The company deploys another version of Catalyst for its regional managers. They can now view roll-up reports that contain performance information ranging from products detailed and samples disbursed, to sales data in their territory. The information allows them to better analyze their territories so they can monitor progress and disseminate call plan strategies back to the sales force to maximize sales. "It's giving management more useful information in terms of what each individual rep is doing, where they have more success in one territory versus another, and the ability to analyze the reason for that success or lack of success," says Weisbrich. "Then, they can benchmark and share that information with other representatives to really help bring everyone up to the standard that has proven successful."

Novo Nordisk also purchased Sales-PlusCorNet's home office tool called HQ Administration Center, which allows corporate management to generate home office queries of the national database and push down information to managers and reps. With the HQ system, the corporate office can also direct field priorities. For example, if a decision is made to stop detailing a product, they can effect that change almost immediately. They can also change the priority level in which reps need to detail a drug. If marketing, for competitive reasons, decides to change the priority at which a drug should be detailed to doctors, they can go into the system and make that change nationally, regionally or even down to the rep level.

Plugging It In
Novo Nordisk rolled out the Catalyst system in June of this year to 200 sales reps and managers. "We did this implementation in six months from the time we shot the gun off to the time we actually rolled the system out," says Cantor. "That was really the shortest length of time that we felt comfortable with. Since we were leaving one vendor and going with another, we wanted to get it turned around as fast as we possibly could and still have room for pilot and still take good business care."

A 45-day pilot included 31 sales reps. According to Cantor, they wanted to include an entire business unit so they could test the effectiveness of the management system. Then, they chose one rep from each of their other business units. "That not only gave us the feeling of what would work and what wouldn't work across the nation, but also gave us a super user to help us in the training process and ongoing support," he says.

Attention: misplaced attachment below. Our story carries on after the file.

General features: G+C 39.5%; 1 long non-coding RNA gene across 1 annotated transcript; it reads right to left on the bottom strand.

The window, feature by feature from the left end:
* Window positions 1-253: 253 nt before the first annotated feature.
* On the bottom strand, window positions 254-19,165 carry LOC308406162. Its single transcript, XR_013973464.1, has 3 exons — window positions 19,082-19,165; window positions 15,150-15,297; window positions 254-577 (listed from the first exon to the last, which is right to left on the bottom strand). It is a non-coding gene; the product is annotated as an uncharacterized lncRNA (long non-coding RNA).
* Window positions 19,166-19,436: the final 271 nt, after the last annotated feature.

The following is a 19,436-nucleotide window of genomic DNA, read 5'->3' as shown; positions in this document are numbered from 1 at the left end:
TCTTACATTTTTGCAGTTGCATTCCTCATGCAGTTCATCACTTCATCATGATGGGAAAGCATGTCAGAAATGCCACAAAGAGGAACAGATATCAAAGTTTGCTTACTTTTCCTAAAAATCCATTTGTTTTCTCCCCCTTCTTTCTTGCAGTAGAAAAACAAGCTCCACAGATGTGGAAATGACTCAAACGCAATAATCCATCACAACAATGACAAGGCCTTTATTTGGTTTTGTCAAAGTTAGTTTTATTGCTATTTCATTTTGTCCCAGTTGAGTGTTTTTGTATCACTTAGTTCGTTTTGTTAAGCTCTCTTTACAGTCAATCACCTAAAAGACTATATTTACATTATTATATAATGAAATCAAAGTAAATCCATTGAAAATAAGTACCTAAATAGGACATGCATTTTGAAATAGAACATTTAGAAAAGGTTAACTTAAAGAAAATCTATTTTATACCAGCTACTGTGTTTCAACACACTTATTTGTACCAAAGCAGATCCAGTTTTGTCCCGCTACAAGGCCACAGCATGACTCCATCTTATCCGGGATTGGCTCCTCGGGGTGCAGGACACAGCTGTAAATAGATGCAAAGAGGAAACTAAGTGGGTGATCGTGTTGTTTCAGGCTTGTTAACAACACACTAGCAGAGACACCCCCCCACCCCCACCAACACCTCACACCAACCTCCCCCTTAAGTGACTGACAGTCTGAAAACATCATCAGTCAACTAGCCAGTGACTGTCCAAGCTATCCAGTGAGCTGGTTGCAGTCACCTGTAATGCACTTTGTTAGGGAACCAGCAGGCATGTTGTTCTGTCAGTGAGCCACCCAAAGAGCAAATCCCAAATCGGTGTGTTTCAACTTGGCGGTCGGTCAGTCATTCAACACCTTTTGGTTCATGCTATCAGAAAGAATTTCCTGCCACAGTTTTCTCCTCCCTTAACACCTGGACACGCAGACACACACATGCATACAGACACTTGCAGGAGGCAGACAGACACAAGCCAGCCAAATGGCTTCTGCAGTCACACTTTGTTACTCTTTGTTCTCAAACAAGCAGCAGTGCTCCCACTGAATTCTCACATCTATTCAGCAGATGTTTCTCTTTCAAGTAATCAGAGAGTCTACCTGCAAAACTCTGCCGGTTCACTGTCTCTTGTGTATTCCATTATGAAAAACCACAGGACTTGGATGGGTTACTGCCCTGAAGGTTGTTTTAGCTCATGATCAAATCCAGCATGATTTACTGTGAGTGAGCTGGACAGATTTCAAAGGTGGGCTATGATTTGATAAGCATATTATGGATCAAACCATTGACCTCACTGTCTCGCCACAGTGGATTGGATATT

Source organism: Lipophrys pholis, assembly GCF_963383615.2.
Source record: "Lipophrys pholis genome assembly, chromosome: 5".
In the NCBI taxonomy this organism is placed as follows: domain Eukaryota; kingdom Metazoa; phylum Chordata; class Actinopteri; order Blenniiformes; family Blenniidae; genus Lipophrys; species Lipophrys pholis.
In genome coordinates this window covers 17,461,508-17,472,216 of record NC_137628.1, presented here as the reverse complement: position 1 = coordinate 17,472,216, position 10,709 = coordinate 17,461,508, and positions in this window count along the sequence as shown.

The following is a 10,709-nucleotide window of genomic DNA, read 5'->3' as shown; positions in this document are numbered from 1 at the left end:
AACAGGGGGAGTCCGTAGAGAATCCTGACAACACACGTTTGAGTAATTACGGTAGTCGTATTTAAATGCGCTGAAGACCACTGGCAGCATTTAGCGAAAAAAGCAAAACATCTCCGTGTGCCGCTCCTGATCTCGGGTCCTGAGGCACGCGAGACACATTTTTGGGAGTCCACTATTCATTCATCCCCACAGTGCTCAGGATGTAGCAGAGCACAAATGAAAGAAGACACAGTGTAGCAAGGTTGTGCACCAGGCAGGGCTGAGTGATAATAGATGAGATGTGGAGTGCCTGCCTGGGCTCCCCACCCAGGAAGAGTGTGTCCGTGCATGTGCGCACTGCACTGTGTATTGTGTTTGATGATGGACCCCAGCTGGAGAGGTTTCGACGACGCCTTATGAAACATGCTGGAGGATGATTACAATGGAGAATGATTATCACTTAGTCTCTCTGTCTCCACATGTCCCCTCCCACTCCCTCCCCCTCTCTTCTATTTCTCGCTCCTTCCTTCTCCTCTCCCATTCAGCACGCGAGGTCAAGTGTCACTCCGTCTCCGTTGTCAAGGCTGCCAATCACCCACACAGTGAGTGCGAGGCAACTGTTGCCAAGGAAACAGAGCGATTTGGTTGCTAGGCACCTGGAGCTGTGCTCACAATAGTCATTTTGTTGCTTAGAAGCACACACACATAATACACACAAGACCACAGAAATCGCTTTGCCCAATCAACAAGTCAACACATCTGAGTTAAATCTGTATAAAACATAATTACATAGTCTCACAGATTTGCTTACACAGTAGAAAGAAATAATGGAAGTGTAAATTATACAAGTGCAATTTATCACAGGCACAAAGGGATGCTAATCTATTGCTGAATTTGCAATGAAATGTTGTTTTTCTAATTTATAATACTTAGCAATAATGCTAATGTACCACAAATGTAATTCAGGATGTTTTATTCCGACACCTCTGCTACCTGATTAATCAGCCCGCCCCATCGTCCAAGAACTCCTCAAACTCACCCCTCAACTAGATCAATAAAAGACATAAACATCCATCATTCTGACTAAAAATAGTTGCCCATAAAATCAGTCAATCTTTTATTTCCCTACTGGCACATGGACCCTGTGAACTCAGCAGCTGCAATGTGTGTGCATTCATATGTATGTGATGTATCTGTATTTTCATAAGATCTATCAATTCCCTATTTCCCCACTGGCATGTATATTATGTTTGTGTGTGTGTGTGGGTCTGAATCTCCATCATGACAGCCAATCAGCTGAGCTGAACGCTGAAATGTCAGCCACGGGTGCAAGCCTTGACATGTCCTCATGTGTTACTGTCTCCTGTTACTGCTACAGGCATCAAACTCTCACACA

Because the company had rolled out some new hardware a few months prior-the lightweight yet full-featured IBM 560Z-implementation involved some additional logistics to get laptops in from the field and have them ready for pilot and roll-out. That resulted in a one-week turnover period, where reps had to rely solely on paper. However, the company was able to turn that challenge into an advantage. The last half day of training was a go-live session, where reps turned off the training databases on their system and turned on the territory database which was resident on their laptop. Part of that time was spent entering the calls they had been collecting on paper. It not only allowed reps to get their database up-to-date, but also gave them a truer experience of how the system worked.

"It's giving management more useful information in terms of what each individual rep is doing."

Something Sweet
Weisbrich says Novo Nordisk has not conducted a true return-on-investment analysis. "It's really hard to do an ROI in terms of an enabling system like that," she says. "Basically, we're interested in making our sales reps as effective as possible and increasing their capabilities because of this very competitive arena we're in. So it's like training or any other enabling function that you're utilizing to be as much on the cutting edge as possible."

Since July was the first full month on the system, the company hasn't been able to measure the effectiveness they think they've achieved. However, Weisbrich expects to see an eventual return in the form of increased sales. "Bottom-line, everything we do is designed to increase our capability of selling our products," says Weisbrich.

There are some benefits that don't appear on a balance sheet. "In our roll-out meeting in June, you could see our sales force just felt energized from being handed a tool with which they could work smarter, not harder," says Cantor. "They're getting more timely, accurate and usable information," adds Weisbrich, "even in terms of the ease of use and the quality of information. That has an effect on employee morale, loyalty and retention."


At a Glance

Number of employees: 15,000 worldwide; 1,300 in U.S.

Annual revenues: $17,911 million in 1998, including $9,818 million in sales of diabetes care products. Sales of insulin products in the U.S. account for 11% of Novo Nordisk's total insulin sales.

Point of pain: Launching a new product in a competitive market required a tool that would help reps call on the right physicians with the right message and measure their effect.

Solution: A software system attuned to the needs of the pharmaceutical industry that allowed for incorporation of third-party sales data to improve targeting and to benchmark success.